Top Secret! (1984)

top secret poster 1984 movie
7.0 Overall Score
Story: 7/10
Acting: 7/10
Visuals: 7/10

Some good laughs

Some jokes crash and burn

Movie Info

Movie Name: Top Secret!

Studio: Kingsmere Properties

Genre(s): Comedy

Release Date(s): June 8, 1984

MPAA Rating: PG

top secret val kilmer anal intruder billy j mitchell

Got to love ’80s PG (aka pre-PG-13)

Nick Rivers (Val Kilmer) is one of America’s hottest stars.  With songs like “Skeet Surfing”, he’s taken the nation by storm and how now been selected to perform in East Germany to help bring the world together…but the East Germans have their own secret agenda.  With a scientist named Dr. Paul Flammond (Michael Gough) as their prisoner, they are creating a secret Polaris naval mine that could threaten the world’s submarines.  Nick finds himself unintentionally paired with resistance leader Hillary Flammond (Lucy Gutteridge) in a desperate rescue attempt.  It could be love for Nick and Hillary, but the arrival of Hillary’s lost childhood lover Nigel (Christopher Villiers) aka the Torch as the leader of the resistance could dash their chances of happiness.

top secret val kilmer peter cushing lucy gutteridge

I bet it hurts when you get shampoo in your eye

Written and directed by Jim Abrahams, David Zucker, and Jerry Zucker (with additional writing by Martyn Burke), Top Secret! is a comedy spy spoof.  The film received mixed reviews and bombed at the box office but gained a cult following over the years.

Top Secret! was a movie that always seemed to be on TV.  Unlike other movies by the same group like Airplane! and The Naked Gun, Top Secret! never seemed to have the same reverence that the other movies had.  It does have a lot of laughs, but the movie also often falls flat.

There seems to be a real battle over what type of spoof the film is.  The spy aspect of the film (and the title of Top Secret!) implies a spy film while much of the movie is more of a music romp that is closer to a parody of an Elvis style movie.  It directly spoofs The Blue Lagoon (in a memorable flashback) and much of Top Secrets! jokes seem more topical than some of Airplane!’s jokes…which hasn’t aged the film as well.  There are still some really smart jokes if you know where to look and what is being spoofed.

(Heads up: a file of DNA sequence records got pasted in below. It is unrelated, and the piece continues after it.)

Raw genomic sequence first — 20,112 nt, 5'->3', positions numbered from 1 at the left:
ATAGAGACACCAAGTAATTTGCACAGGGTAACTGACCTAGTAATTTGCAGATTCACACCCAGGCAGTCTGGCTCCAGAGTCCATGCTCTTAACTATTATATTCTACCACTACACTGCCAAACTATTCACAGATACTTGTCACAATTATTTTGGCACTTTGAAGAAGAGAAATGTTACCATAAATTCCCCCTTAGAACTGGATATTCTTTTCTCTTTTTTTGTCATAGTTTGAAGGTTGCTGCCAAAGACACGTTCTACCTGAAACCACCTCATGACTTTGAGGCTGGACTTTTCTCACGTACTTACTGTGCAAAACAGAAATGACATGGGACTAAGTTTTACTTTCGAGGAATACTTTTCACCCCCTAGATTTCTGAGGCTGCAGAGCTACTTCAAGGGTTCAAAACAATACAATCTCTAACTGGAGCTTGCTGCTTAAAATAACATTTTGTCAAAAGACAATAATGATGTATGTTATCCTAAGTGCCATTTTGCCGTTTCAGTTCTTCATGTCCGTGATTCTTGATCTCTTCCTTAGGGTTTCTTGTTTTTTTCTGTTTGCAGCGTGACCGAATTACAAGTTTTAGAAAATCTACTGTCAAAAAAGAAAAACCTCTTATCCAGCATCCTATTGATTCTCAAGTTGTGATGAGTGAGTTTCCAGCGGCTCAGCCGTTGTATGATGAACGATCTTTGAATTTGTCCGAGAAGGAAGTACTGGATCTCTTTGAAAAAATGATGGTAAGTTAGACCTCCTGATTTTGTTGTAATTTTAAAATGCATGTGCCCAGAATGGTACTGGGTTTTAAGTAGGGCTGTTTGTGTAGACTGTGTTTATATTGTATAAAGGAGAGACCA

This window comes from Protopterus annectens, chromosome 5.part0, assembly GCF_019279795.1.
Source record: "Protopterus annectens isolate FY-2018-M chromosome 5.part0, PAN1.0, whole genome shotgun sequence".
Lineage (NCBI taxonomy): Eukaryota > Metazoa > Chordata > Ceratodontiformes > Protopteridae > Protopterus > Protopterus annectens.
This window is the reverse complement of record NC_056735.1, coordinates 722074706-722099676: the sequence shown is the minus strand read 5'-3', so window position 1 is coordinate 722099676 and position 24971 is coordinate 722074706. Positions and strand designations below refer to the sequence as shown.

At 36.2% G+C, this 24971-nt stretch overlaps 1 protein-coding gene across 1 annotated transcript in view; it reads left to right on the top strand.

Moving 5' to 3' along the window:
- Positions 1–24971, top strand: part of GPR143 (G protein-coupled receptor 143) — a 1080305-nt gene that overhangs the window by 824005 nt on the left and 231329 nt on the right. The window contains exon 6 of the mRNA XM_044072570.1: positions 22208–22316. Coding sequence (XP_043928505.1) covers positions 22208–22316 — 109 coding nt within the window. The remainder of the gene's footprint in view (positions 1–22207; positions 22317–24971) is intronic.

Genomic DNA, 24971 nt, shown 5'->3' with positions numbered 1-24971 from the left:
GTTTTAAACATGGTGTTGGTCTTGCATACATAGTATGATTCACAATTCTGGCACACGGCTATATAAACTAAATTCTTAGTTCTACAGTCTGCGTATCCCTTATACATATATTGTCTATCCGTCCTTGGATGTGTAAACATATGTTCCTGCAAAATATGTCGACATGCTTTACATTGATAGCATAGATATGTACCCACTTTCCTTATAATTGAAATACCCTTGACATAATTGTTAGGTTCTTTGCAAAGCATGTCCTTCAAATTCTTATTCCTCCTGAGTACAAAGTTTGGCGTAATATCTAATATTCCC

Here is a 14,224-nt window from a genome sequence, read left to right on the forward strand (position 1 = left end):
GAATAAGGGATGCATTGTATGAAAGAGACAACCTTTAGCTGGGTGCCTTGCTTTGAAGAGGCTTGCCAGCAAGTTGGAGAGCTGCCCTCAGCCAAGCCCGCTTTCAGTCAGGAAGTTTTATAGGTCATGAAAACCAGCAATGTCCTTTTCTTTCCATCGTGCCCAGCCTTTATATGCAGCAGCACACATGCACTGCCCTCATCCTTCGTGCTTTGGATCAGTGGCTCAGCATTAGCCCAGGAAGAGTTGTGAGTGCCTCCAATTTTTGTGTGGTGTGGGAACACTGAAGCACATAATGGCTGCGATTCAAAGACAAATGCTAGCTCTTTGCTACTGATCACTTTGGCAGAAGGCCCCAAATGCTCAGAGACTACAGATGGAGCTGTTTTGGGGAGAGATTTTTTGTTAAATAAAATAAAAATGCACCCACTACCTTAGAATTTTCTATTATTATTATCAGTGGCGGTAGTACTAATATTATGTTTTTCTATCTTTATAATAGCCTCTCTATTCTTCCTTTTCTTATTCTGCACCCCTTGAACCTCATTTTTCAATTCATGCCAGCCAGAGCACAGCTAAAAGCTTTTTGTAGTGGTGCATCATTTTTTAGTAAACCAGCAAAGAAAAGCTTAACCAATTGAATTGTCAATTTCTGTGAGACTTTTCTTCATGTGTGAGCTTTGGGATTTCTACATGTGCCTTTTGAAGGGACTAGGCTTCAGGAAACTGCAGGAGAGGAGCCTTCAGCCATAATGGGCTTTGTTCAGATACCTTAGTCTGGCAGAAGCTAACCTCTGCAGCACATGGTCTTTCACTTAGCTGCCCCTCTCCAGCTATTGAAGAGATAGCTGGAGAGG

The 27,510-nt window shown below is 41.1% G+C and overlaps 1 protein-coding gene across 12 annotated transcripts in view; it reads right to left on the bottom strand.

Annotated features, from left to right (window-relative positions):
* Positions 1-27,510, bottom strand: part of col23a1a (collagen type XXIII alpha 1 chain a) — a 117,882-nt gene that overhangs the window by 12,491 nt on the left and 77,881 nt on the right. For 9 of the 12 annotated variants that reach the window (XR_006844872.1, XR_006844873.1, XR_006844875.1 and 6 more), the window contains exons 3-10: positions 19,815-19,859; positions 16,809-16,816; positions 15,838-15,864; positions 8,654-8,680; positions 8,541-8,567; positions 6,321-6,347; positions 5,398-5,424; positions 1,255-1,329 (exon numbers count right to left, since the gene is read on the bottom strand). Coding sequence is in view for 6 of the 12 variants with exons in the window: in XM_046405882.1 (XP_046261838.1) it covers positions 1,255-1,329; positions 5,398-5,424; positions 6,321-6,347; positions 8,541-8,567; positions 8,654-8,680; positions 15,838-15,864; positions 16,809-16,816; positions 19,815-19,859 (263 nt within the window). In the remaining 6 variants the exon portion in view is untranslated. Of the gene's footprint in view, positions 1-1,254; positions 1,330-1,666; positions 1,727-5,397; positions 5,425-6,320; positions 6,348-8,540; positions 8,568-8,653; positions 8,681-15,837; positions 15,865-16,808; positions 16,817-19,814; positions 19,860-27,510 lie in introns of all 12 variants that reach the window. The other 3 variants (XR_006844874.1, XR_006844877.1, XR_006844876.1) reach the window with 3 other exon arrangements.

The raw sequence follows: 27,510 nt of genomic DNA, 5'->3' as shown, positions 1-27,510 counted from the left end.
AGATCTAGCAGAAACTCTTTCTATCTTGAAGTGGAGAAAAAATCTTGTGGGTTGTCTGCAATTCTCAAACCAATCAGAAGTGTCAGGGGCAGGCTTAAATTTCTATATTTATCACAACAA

top secret nigel hillary lucy gutteridge christopher villiers

Return to the Blue Lagoon…Top Secret! version

The film is noted for being Val Kilmer’s premiere film.  Kilmer was picked up after performing in Slab Boys on Broadway and was marketed as the new hot actor…and also kind of mocks this in his performance.  I’ve not always been the biggest Kilmer fan, but this is one of his better turns.  He’s joined by Lucy Gutteridge who is rather bland as Hillary Flammond and a number of character actors including Billy J. Mitchell, Michael Gough, Warren Clarke, and Ian McNeice.  Downton Abbey’s Mr. Carson has an early role as Déjà Vu and Peter Cushing and Omar Sharif play the star power in the movie.  The film was one of Cushing’s last roles and the mold of Cushing’s head used to make his large eye was later used to recreate Cushing for Rogue One:  A Star Wars Story.

top secret underwater bar fight val kilmer christopher villiers

Underwater Bar Fight!

The movie is largely about the visuals and the gags surrounding them.  The cow wearing boots, the above mentioned big eye of Cushing (and backwards shooting of that scene), and the “Skeet Surfing” montage are just a few highlights of the film, but there are little touches as well like panning off to a fire during a sex scene…and panning off to another fire when the sex moves back into frame.  I always liked the underwater fight sequence between Kilmer and Villiers as well.

Top Secret! is a fun movie overall.  There are better spoof movies, but there are also a lot of similar types of movies that are far worse.  It feels like Top Secret! has a budget and is thought out…something that is sometimes missed in other spoofs.  The movie is a classic case of ’80s PG in that it has some pretty adult jokes in it that would land it as a PG-13 audience today.  It definitely skewers more to kids of the 1980s than to modern audiences, but it is still a fun trip down memory lane.

Author: JPRoscoe View all posts by
Follow me on Twitter/Instagram/Letterboxd @JPRoscoe76! Loves all things pop-culture especially if it has a bit of a counter-culture twist. Plays video games (basically from the start when a neighbor brought home an Atari 2600), comic loving (for almost 30 years), and a true critic of movies. Enjoys the art house but also isn't afraid to let in one or two popular movies at the same time.

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